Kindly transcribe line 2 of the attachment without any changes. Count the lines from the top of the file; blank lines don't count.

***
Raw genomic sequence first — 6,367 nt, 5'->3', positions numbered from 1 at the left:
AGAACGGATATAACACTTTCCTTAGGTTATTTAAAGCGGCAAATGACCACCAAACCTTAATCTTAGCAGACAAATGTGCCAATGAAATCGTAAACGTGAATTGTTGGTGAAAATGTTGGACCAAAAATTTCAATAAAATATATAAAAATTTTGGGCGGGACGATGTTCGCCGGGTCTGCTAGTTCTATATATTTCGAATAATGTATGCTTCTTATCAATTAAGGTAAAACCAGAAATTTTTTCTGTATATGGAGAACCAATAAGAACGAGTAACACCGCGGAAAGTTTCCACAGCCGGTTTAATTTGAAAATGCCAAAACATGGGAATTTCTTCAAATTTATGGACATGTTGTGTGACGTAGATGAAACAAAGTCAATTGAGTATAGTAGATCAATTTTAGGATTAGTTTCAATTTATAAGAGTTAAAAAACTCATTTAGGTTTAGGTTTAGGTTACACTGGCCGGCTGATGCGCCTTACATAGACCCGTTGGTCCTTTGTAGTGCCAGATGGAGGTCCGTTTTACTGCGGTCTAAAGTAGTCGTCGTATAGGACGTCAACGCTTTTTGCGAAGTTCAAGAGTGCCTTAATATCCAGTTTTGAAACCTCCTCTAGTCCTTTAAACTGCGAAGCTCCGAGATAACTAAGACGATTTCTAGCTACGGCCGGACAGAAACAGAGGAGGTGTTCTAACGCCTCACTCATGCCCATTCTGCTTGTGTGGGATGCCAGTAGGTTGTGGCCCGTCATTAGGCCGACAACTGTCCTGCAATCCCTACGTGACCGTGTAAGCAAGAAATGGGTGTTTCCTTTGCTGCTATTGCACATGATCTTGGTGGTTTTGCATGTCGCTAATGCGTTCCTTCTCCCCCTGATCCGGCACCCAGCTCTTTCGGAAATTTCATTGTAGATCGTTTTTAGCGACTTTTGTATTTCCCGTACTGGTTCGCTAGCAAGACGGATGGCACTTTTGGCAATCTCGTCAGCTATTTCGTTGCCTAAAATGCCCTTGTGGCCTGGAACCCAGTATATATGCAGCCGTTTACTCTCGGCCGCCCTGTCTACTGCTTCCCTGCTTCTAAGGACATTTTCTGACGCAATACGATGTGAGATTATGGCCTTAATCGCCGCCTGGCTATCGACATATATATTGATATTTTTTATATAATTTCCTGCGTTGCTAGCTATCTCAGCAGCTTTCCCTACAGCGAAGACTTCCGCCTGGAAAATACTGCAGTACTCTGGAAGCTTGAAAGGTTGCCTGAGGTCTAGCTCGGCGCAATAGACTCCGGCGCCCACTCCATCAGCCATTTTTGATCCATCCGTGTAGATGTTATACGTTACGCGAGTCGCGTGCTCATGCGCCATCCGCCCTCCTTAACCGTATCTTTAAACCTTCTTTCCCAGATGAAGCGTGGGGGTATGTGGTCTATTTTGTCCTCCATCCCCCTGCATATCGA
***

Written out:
AGAACGGATATAACACTTTCCTTAGGTTATTTAAAGCGGCAAATGACCACCAAACCTTAATCTTAGCAGACAAATGTGCCAATGAAATCGTAAACGTGAATTGTTGGTGAAAATGTTGGACCAAAAATTTCAATAAAATATATAAAAATTTTGGGCGGGACGATGTTCGCCGGGTCTGCTAGTTCTATATATTTCGAATAATGTATGCTTCTTATCAATTAAGGTAAAACCAGAAATTTTTTCTGTATATGGAGAACCAATAAGAACGAGTAACACCGCGGAAAGTTTCCACAGCCGGTTTAATTTGAAAATGCCAAAACATGGGAATTTCTTCAAATTTATGGACATGTTGTGTGACGTAGATGAAACAAAGTCAATTGAGTATAGTAGATCAATTTTAGGATTAGTTTCAATTTATAAGAGTTAAAAAACTCATTTAGGTTTAGGTTTAGGTTACACTGGCCGGCTGATGCGCCTTACATAGACCCGTTGGTCCTTTGTAGTGCCAGATGGAGGTCCGTTTTACTGCGGTCTAAAGTAGTCGTCGTATAGGACGTCAACGCTTTTTGCGAAGTTCAAGAGTGCCTTAATATCCAGTTTTGAAACCTCCTCTAGTCCTTTAAACTGCGAAGCTCCGAGATAACTAAGACGATTTCTAGCTACGGCCGGACAGAAACAGAGGAGGTGTTCTAACGCCTCACTCATGCCCATTCTGCTTGTGTGGGATGCCAGTAGGTTGTGGCCCGTCATTAGGCCGACAACTGTCCTGCAATCCCTACGTGACCGTGTAAGCAAGAAATGGGTGTTTCCTTTGCTGCTATTGCACATGATCTTGGTGGTTTTGCATGTCGCTAATGCGTTCCTTCTCCCCCTGATCCGGCACCCAGCTCTTTCGGAAATTTCATTGTAGATCGTTTTTAGCGACTTTTGTATTTCCCGTACTGGTTCGCTAGCAAGACGGATGGCACTTTTGGCAATCTCGTCAGCTATTTCGTTGCCTAAAATGCCCTTGTGGCCTGGAACCCAGTATATATGCAGCCGTTTACTCTCGGCCGCCCTGTCTACTGCTTCCCTGCTTCTAAGGACATTTTCTGACGCAATACGATGTGAGATTATGGCCTTAATCGCCGCCTGGCTATCGACATATATATTGATATTTTTTATATAATTTCCTGCGTTGCTAGCTATCTCAGCAGCTTTCCCTACAGCGAAGACTTCCGCCTGGAAAATACTGCAGTACTCTGGAAGCTTGAAAGGTTGCCTGAGGTCTAGCTCGGCGCAATAGACTCCGGCGCCCACTCCATCAGCCATTTTTGATCCATCCGTGTAGATGTTATACGTTACGCGAGTCGCGTGCTCATGCGCCATCCGCCCTCCTTAACCGTATCTTTAAACCTTCTTTCCCAGATGAAGCGTGGGGGTATGTGGTCTATTTTGTCCTCCATCCCCCTGCATATCGA